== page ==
Music for Trinity XIX – 10/27/2019
Prelude Fantasia in G minor Johann Pachelbel
Johann Pachelbel (1653-1706), best known today for his Canon in D, lived much of his life in Erfurt and Nuremberg in southern Germany. His Fantasia has short points of imitation between voices.
(Psalm 35:3b) Say unto my soul, I am thy salvation. (Psalm 34:17) The righteous cry, and the Lord heareth, and delivereth them out of all
their troubles. He is their God forever and ever. (Psalm 78:1) Give ear,
O my people, to My law: incline your ears to the words of My mouth.
(Psalm 138:7) Though I walk in the midst of trouble, Thou wilt revive me: Thou shalt stretch forth Thine hand against the wrath of mine enemies, and Thy right hand shall save me.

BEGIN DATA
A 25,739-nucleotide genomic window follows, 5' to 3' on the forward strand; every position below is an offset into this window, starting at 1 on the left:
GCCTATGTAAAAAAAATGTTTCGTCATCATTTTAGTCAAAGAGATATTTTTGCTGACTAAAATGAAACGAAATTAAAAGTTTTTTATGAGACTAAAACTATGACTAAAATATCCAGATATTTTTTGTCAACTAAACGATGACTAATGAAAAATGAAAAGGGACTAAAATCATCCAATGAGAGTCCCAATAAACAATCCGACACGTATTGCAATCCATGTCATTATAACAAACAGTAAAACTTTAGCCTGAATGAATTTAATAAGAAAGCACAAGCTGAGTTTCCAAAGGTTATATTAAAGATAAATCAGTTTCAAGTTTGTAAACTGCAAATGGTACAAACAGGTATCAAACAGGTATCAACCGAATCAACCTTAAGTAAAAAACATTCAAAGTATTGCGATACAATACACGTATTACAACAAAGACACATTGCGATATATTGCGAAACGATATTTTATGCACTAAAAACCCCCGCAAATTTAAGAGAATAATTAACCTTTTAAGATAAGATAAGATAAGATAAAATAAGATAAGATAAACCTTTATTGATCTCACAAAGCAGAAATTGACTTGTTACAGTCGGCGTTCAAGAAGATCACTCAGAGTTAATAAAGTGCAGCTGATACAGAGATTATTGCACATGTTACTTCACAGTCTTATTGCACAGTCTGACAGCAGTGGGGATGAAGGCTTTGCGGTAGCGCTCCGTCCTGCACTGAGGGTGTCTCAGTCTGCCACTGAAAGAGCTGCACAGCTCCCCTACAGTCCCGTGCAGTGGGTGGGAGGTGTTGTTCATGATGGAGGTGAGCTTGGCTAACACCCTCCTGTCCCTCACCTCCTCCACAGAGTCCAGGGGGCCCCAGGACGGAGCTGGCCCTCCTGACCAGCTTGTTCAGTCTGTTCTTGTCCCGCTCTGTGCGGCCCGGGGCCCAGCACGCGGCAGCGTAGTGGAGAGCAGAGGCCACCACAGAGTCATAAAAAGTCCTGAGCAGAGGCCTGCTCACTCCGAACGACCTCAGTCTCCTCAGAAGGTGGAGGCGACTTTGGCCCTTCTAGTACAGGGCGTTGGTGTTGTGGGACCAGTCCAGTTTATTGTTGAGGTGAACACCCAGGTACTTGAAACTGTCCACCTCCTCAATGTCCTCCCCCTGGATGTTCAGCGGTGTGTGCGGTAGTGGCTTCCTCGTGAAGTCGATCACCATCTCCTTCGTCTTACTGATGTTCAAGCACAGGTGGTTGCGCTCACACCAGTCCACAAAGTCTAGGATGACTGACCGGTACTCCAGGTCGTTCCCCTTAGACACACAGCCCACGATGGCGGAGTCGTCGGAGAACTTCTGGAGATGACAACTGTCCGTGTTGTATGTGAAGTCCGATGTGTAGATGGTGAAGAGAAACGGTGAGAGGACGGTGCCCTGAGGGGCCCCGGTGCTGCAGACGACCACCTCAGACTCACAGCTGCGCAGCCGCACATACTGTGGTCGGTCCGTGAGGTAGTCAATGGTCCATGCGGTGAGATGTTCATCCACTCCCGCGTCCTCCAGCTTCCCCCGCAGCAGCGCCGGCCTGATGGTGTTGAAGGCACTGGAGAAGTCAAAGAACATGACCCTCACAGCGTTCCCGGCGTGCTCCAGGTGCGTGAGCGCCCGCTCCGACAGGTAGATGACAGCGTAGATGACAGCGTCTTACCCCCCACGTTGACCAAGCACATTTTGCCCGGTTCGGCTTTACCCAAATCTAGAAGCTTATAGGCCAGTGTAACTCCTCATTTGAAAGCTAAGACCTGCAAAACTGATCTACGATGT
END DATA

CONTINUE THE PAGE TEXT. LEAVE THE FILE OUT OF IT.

Organ Canzonetta in C Dieterich Buxtehude
Dieterich Buxtehude (1637-1707), North German organist and composer in Lubeck at the Marienkirche, composed this canzonetta (a short imitative piece) that uses groups of repeated notes. J. S. Bach traveled 200 miles on foot to hear his music and learn from him.
Postlude Voluntary in G Samuel Jackson
Samuel P. Jackson (1818-1885) composed his “voluntaries” as instrumental music for church services. Born in England of a father who was an organ builder, he moved with his family to New York in 1825. He served as organist for 45 years to several churches there (including St. Bartholomew’s Episcopal from 1842-61) and later worked as a proofreader for the music publisher G. Schirmer.